Perhaps - but it's difficult to practice that sort of loose popular democracy at the national level. And when you have disorganized, chaotic assemblies of arguing representatives, the danger is that an enterprising few seize power and enforce a dictatorship, like Robespierre, Lenin, General Franco, or indeed the Junta that ruled Greece from 1967 to 1974. Representative democracy is rotten, but it's a whole lot better than military dictatorship.

Talking of local democracy in action, I spent last weekend up in Liverpool attending and enjoying the Philosophy In Pubs (PIPs) first conference. PIPs was started by three working class Liverpudlians who wanted to give ordinary people the chance to come together and learn how to practice philosophy. One of its founders, Rob Lewis, told me his life had turned around when he did a philosophy course while unemployed: "Doing philosophy is a way of overcoming the sense of alienation that many of us feel at times, which comes from being in a society that wants to measure you in very limited ways and then judge you to see what shaped hole you might fit into and what life chances you might be worthy of."

The PIPs approach is to try and establish 'communities of inquiry' who collectively investigate an issue and explore it, rather than trying to defeat each other's arguments. It's an approach I like and try to do myself, but not one the ancient Greeks necessarily practiced. Didn't Socrates typically attack and demolish his interlocutors' arguments? The Socratic dialogues seem to be a perfect example of the Greek practice of 'agon' - philosophy as a gladiatorial contest between two speakers. At the London Philosophy Club next week, we consider the relationship between rhetoric and philosophy - are they allies, or enemies? Should we try and discover the truth in philosophical dialogues, or simply destroy our opponents?

We're evolutionarily programmed to do the latter, argues an interesting new paper by Hugo Mercier and Dan Sperber. We reason, the authors argue, not to discover the truth, but to defend our assumptions, demolish the opposition, and persuade the public. Reasoning is inherently gladiatorial, that's why people love to see speakers like Christopher Hitchens (on fine form debating the after-life in this video), and why they post delighted comments on videos of his debates saying 'smackdown!' or 'you just got pwnd!' and so on. We don't go to debates to try and discover the truth. We go to listen to our nominated idea-gladiators battle for our beliefs. That's why the debate between atheists and believers, or between Republicans and Democrats, or between Labour and Tories, is often so vitriolic. We engage in politics to see our position defended and the opposition put to the sword.
All of which has worrying implications for media objectivity. Do we want to discover the truth through our media, or just watch Jeremy Paxton beat up some hapless politician? Do we want civil debate, or the sort of vicious gladiatorial combat that American political television has become? An interesting proposal for media reform comes from Dan Hind, whose new book The Return of the Public came out this year. Hind suggests our media has become captured by the ruling financial and political elite, and fails to hold it to proper account. So the public need to seize control of the means of information. Hind suggests this should happen through 'public commissioning' - the public says what it wants to read about, and public money is distributed to journalists who make pitches for their work.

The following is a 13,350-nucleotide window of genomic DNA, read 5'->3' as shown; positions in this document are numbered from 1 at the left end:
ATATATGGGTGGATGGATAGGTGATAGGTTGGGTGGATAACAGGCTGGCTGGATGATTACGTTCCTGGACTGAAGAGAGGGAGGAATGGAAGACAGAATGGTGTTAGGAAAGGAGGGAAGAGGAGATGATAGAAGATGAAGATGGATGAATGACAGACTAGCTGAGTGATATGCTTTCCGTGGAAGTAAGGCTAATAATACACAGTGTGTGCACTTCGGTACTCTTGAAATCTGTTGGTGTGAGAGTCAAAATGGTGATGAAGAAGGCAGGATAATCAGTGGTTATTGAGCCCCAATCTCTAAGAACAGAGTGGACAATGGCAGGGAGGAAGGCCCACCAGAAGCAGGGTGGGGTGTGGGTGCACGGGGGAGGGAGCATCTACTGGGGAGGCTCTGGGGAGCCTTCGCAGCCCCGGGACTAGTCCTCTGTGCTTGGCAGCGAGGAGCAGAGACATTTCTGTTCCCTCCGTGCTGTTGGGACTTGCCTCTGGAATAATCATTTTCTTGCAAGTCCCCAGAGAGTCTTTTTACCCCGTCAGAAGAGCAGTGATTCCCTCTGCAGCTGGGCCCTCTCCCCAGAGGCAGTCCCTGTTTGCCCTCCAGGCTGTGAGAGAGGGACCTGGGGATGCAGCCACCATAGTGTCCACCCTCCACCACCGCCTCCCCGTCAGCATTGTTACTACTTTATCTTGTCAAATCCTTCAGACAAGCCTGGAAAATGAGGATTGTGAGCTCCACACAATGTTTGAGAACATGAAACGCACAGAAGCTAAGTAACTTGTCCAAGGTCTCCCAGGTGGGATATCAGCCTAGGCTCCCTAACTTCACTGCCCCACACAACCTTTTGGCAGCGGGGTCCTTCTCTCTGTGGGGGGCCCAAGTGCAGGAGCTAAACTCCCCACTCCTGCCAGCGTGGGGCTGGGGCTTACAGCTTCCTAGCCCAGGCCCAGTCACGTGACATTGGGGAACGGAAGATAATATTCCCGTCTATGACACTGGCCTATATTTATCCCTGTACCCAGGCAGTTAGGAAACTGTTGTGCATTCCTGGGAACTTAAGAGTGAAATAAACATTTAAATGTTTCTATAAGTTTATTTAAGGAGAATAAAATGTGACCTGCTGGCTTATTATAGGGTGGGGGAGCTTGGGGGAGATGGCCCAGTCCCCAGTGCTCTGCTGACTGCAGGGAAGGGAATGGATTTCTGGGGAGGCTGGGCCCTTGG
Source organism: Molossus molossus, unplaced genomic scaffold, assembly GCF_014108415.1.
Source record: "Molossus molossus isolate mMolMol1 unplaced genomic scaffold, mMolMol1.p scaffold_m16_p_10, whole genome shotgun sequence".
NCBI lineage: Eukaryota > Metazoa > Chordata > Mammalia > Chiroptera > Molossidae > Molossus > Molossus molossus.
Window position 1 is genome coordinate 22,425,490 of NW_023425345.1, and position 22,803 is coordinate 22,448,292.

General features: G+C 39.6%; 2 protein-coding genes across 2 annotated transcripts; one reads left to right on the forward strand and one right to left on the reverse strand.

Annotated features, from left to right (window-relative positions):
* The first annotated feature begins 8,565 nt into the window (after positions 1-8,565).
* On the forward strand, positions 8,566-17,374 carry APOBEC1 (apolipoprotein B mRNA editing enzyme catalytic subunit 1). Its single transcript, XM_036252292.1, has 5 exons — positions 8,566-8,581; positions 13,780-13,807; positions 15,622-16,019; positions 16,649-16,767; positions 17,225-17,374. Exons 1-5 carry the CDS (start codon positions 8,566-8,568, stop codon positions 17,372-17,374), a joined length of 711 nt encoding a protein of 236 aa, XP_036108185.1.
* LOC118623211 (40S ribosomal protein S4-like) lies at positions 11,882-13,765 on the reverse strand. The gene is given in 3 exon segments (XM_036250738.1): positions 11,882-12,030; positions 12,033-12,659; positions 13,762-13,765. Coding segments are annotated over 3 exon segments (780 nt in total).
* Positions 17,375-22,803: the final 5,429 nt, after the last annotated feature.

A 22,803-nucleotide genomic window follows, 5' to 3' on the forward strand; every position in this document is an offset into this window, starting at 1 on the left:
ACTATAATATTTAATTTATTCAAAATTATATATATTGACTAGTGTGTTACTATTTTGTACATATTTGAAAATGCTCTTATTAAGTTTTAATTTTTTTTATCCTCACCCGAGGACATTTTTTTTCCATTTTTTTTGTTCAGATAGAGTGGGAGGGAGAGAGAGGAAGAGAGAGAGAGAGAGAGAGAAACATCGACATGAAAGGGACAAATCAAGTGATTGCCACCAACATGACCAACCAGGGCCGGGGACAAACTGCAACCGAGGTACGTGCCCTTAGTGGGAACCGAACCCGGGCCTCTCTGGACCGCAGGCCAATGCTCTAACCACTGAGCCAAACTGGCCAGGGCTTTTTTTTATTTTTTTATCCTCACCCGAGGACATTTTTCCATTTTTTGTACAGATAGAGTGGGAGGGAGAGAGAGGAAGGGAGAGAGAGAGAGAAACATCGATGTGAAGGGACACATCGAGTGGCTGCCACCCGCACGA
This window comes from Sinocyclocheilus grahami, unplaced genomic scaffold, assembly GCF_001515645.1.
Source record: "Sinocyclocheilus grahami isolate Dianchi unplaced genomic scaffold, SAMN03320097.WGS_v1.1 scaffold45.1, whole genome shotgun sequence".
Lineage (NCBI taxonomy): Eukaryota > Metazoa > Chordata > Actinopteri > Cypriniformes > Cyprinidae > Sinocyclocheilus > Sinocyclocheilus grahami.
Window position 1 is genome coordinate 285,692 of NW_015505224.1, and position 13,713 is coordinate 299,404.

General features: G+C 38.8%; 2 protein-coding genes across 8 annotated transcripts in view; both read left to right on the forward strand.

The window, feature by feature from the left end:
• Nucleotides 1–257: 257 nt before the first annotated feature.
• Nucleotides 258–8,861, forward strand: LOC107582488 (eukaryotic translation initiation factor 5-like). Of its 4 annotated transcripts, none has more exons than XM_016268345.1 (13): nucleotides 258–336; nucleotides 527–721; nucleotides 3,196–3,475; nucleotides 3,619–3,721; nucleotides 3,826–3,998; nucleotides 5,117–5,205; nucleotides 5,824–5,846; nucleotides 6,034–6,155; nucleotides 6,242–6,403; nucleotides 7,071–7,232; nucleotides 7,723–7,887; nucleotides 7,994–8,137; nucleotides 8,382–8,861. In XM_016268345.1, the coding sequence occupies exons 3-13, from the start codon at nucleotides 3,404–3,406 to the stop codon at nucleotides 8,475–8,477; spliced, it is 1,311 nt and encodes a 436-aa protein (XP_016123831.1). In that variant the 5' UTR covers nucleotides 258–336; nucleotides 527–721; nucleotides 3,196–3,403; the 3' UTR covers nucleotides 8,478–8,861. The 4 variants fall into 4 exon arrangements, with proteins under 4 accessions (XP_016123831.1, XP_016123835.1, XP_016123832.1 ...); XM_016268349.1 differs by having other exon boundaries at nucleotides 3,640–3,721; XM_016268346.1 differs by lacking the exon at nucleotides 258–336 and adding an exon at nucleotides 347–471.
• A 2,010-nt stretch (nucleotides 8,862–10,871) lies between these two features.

Hind doesn't say where the work would appear, though. In newspapers? On TV? Why should private news proprietors run stories they didn't pay for? One alternative, it seems to me, is offered by the development of electronic reading devices like Kindle. On such devices, the reader can become editor, creating their own newspaper. They can buy articles directly from investigative journalists, without the need for a paper to intermediate - and can finance longer investigations through contributions. It might make sense, in such a marketplace, for investigative journalists to pool their talents into investigative journalism 'boutiques'. Already, some of the finest journalism we have follows this model, such as This American Life, which is funded by public contributions, or Adbusters magazine, whose founder, Kalle Lasn, I interviewed here.
The interview with Lasn was actually done back in 2002, when the financial markets were in crisis yet again. Lasn said then: "God knows what will happen after the next paradigm shift or after this next cultural revolution. We will be left with a grim situation where climate change is out of control, and we may be in a situation like the 1930s where our economic system is in tatters. And then from the bottom up we'll have to build a new system, and at the moment, I have no idea how that system will look." Will it be like waking from a dream, I asked him. "Yeah, I think so. All of a sudden people will wake up one day, after the Dow Jones has gone down by 7,000 points, and say: 'What the fuck is going on?' They'll just see their life as they know it collapse around them. And then they'll have to pick up the pieces and learn to live again." Cheery stuff!
See you next week,